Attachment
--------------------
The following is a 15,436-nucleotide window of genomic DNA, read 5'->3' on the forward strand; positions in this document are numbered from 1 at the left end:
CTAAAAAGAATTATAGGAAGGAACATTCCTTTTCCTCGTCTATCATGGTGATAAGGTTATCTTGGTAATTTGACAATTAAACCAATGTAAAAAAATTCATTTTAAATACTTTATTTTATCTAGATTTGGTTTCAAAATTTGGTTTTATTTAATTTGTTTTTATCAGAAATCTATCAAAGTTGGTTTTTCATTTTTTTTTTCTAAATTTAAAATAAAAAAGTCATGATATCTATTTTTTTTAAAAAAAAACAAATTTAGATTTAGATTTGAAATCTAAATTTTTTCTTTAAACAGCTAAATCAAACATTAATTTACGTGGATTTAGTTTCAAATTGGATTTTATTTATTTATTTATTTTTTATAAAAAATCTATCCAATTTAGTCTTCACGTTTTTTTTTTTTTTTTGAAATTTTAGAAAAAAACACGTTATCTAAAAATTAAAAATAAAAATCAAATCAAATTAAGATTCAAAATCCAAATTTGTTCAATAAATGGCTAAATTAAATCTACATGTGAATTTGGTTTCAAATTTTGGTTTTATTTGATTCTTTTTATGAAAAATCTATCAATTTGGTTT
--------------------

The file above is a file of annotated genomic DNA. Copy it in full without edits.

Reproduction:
The following is a 15,436-nucleotide window of genomic DNA, read 5'->3' on the forward strand; positions in this document are numbered from 1 at the left end:
CTAAAAAGAATTATAGGAAGGAACATTCCTTTTCCTCGTCTATCATGGTGATAAGGTTATCTTGGTAATTTGACAATTAAACCAATGTAAAAAAATTCATTTTAAATACTTTATTTTATCTAGATTTGGTTTCAAAATTTGGTTTTATTTAATTTGTTTTTATCAGAAATCTATCAAAGTTGGTTTTTCATTTTTTTTTTCTAAATTTAAAATAAAAAAGTCATGATATCTATTTTTTTTAAAAAAAAACAAATTTAGATTTAGATTTGAAATCTAAATTTTTTCTTTAAACAGCTAAATCAAACATTAATTTACGTGGATTTAGTTTCAAATTGGATTTTATTTATTTATTTATTTTTTATAAAAAATCTATCCAATTTAGTCTTCACGTTTTTTTTTTTTTTTTGAAATTTTAGAAAAAAACACGTTATCTAAAAATTAAAAATAAAAATCAAATCAAATTAAGATTCAAAATCCAAATTTGTTCAATAAATGGCTAAATTAAATCTACATGTGAATTTGGTTTCAAATTTTGGTTTTATTTGATTCTTTTTATGAAAAATCTATCAATTTGGTTT